Adult student looking to return to college to complete degree

You have 50 credits. An associate’s degree is 60, right? Can you just finish with 10 more credits?

Another option is to find internships or volunteer and then apply for work. You can put down “some college” as it is. Not sure an associate’s will do that much.

If I were you I would look into some of the vocational programs at community college, with direct entry to jobs. Some of them are very competitive so you could do what @roycroftmom suggested and take one class and do really well.

You have mentioned CRT several times. If you are a white male, you can still get a job with proper training.

FAFSA = Free Application for Federal Student Aid.
FAFSA is an application provided by the Federal Government to indicate if a student qualifies for Federal assistance via limited loans and grants. No FAFSA dollars after the BS.

The application is then submitted to colleges and universities which distribute the funds dispersed by the government. The uni’s add their need-based funds or merit dollars to a student’s financial aid package.

The colleges and universities don’t scheme to take your dollars. They follow the hoops set out by the government.

They don’t “shaft” students because, not only would there be “hell to pay”, but their budgets are required to be clear to the government, or they risk losing their entire government funding for the whole college. Transfers receive minimal funding because they just don’t reserve their major funds for transfers.

I personally don’t think you should return to school until you figure out what you want to do. You’re in your 40’s and you still don’t have a goal. Why waste your time at school? Work anywhere and build up your health insurance fees. Those aren’t covered by the colleges.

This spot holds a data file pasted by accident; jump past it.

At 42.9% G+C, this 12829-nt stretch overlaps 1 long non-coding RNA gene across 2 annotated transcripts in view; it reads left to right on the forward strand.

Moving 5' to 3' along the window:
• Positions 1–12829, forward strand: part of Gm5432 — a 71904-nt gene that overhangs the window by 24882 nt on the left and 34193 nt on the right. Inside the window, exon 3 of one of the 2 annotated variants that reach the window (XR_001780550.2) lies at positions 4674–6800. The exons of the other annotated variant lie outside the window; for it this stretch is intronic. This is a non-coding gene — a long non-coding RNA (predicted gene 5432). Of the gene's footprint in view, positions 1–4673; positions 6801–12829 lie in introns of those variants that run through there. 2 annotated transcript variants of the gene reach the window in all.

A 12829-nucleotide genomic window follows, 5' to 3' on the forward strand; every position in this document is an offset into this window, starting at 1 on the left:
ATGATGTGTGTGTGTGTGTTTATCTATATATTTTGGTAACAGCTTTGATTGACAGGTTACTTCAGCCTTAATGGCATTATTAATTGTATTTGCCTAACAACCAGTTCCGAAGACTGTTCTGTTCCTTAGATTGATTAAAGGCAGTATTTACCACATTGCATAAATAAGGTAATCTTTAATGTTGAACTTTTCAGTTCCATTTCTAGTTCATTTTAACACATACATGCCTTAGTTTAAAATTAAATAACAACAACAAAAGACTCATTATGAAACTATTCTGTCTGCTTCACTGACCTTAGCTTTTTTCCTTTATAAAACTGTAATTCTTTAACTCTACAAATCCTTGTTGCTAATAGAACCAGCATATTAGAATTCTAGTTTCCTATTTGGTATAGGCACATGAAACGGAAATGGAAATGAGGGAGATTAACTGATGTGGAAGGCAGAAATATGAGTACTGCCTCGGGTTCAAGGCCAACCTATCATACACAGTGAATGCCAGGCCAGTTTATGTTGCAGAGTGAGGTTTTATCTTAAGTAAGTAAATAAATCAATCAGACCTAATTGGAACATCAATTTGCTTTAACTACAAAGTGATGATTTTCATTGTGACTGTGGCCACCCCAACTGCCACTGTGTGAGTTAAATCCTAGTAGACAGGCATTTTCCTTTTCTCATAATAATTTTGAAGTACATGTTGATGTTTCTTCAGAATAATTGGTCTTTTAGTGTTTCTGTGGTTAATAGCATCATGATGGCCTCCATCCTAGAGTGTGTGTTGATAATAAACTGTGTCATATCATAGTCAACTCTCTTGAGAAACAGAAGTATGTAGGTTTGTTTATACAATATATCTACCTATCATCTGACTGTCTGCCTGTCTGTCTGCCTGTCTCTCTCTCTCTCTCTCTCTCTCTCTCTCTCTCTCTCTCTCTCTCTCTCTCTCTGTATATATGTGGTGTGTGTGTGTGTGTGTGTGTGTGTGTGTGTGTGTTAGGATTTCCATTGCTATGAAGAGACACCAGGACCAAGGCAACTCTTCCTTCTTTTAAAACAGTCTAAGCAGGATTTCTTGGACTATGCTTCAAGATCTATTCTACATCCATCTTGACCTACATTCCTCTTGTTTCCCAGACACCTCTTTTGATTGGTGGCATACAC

What would you do with a biology degree? There are hundreds of thousands of students, with bio degrees, who didn’t get into med school; what would you do with it?
Real Estate
The real estate friends whom I know all have Bachelor’s degrees. One friend majored in Interior Design. She has done really well because she knows architecture, spacing and color. She advises her appreciative clients on quick and minor inexpensive changes to garner more dollars for their homes. Another friend was my son’s high school classmate, “Ryan”. He majored in statistics and was a baseball recruit. He idolized Billy Beane and learned numbers, trends, and is very good with the math. Each has her/his own office. Ryan is very young and has a large staff who are much older than he is. He is always working; he probably puts in 80 hours per week. He has to have a team that will work with his ideas.
Business Degree? What specialty?

I’m going to be blunt: I also think you should lose some of that elitism and that chip on your shoulder. A huge part of getting a degree is doing the mundane, busy work that is required.

Just because you have 50 credits, does not mean that you should expect that everyone will accept them. Information is CONSTANTLY changing and you may be out of the loop with current trends, so you may be required to retake old courses.